And now I will answer the question. I have many, many answers:
- Because it is relative. Normally she stays 2.5 weeks. At this point I would still have almost 2 weeks left to go, and black despair would be filling my heart--but instead I have only the weekend. I can make it to Monday.
- Because I am getting used to it. Just as I now know from experience that for a month or so after childbirth I will require frequent hot meals to remain sane, I now know from experience that a visit from my mother-in-law will require certain coping devices: bag of candy per day; a nursing station in another room; liquor and tranqs if not nursing; caffeine every single morning in large quantities; scheduled activities; pushing her into interactive activities with the children.
- Because Paul, too, is getting used to it. Just as he now knows to provide me with plenty of meals after a baby is born, he now knows to take a few days off of work while his mother is here--ignoring my protests about how much smaller his paycheck will be. He knows to take his mom and Rob and William to a museum a couple of hours away, so that they will be gone all day, giving me a day to enjoy my quiet, empty house. (Well, quiet and empty except for two toddlers and a baby.) He knows to invite his mom to play games in the evening, so I can go off to another room and breathe. He knows that when she says for the fiftieth time that we should "add a can of corn to stretch that hamburg," he should reply, "Oh, gross! No, mom, we're not going to do that"--rather than leaving me to flounder in politeness. He knows to TELL me that if we buy such-and-such she'll make comment X, or that if we do such-and-such an activity she'll make comment Y--so that I will not fall into traps. He knows she is HIS mother, and that he must not disappear to his computer, leaving me alone with her. He knows not to defend her if I complain later. And he knows how to make an excellent dismissive sound combined with a dismissive hand gesture, as if to say, "She is nothing to us."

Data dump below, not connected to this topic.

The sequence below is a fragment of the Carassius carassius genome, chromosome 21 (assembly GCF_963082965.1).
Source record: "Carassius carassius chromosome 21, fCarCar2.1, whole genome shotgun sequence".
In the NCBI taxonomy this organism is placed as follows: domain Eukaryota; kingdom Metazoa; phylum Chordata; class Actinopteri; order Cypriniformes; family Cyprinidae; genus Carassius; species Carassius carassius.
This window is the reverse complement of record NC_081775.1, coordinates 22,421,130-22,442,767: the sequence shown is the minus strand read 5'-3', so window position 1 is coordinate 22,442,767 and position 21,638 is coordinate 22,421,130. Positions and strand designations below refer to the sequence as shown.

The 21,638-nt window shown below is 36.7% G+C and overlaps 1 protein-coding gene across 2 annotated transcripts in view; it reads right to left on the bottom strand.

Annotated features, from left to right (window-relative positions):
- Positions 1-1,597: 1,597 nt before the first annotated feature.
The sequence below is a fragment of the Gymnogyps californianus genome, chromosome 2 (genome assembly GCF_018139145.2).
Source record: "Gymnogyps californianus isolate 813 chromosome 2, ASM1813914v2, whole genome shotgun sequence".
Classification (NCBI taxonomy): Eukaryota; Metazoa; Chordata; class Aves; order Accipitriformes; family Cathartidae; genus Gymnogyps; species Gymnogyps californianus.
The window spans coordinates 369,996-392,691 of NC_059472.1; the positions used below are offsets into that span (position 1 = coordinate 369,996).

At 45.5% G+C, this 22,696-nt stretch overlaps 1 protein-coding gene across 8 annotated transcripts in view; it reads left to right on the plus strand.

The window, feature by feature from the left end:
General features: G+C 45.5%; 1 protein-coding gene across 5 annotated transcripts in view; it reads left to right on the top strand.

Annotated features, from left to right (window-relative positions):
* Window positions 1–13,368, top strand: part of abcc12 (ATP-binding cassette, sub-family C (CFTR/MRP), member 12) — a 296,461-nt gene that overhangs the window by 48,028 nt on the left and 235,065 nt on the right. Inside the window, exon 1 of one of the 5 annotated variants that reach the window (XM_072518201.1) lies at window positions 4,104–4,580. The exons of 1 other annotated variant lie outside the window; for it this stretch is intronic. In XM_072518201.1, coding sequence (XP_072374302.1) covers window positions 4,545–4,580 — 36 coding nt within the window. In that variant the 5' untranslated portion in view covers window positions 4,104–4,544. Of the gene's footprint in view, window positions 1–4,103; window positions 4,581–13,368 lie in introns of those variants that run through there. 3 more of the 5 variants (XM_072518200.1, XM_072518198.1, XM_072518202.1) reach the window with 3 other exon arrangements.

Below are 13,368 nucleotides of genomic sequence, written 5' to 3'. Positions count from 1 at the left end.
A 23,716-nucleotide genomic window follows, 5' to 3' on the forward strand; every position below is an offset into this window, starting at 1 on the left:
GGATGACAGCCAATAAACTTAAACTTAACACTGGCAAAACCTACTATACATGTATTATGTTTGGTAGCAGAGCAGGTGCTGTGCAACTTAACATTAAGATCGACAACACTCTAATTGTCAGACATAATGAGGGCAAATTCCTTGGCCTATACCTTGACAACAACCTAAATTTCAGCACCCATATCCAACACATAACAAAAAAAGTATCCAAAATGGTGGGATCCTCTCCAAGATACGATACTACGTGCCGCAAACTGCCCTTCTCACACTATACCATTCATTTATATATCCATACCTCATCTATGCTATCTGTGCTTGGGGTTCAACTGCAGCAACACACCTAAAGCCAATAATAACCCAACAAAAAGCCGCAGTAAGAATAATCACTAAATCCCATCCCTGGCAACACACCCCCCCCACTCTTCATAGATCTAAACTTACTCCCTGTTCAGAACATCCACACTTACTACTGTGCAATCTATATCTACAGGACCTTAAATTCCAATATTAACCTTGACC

- Because my expectations have changed. At first I hoped for good visits and a good relationship. Now I hope not to kill her, and not to have a horrible uncomfortable fight with her. I hope to GET THROUGH IT, that's all. If I also manage to make things easy on myself by avoiding a feud, all the better.
- Because I am selective in what I tell you. Do I tell you about the perfectly pleasant--if boring--chat we had over a breakfast of coffee and juice and fresh-baked muffins? No. Do I tell you how she several times praised the muffins? No. Do I tell you about how I got her talking about her job and thus passed several hours of nearly irritation-free evening? No. Do I tell you how she's been going back to her motel around 8:00 p.m., giving me a couple of hours each evening to restoreth the soul? No. I just tell you the bad stuff, so that you will pity me and leave comments that further restoreth my soul.
Speaking of which, let's have some more bad stuff. It's more interesting to talk about, and it helps to vent to you--I don't like to complain TOO much to Paul, since she IS his flesh-and-blood (*shudder*).
- Paul and I went to pick up our car at the shop the other evening, leaving her in charge of the sleeping kids. When we returned, there was the STRONG smell of pesticide in the house. We were totally mystified, searching all around for leaking cans or outdoor breezes. Then we looked at each other, as both of us realized the most likely explanation was that his mother had sprayed while we were gone. Using the pesticide we use ONLY outdoors, and ONLY for severe infestation problems. We'd seen her making faces at the few flies that always manage to get into the house this time of year, and she'd commented on the fruit flies "all over the place." To be fair, we don't know that this is what happened. Those mischievous fairies could have been to blame.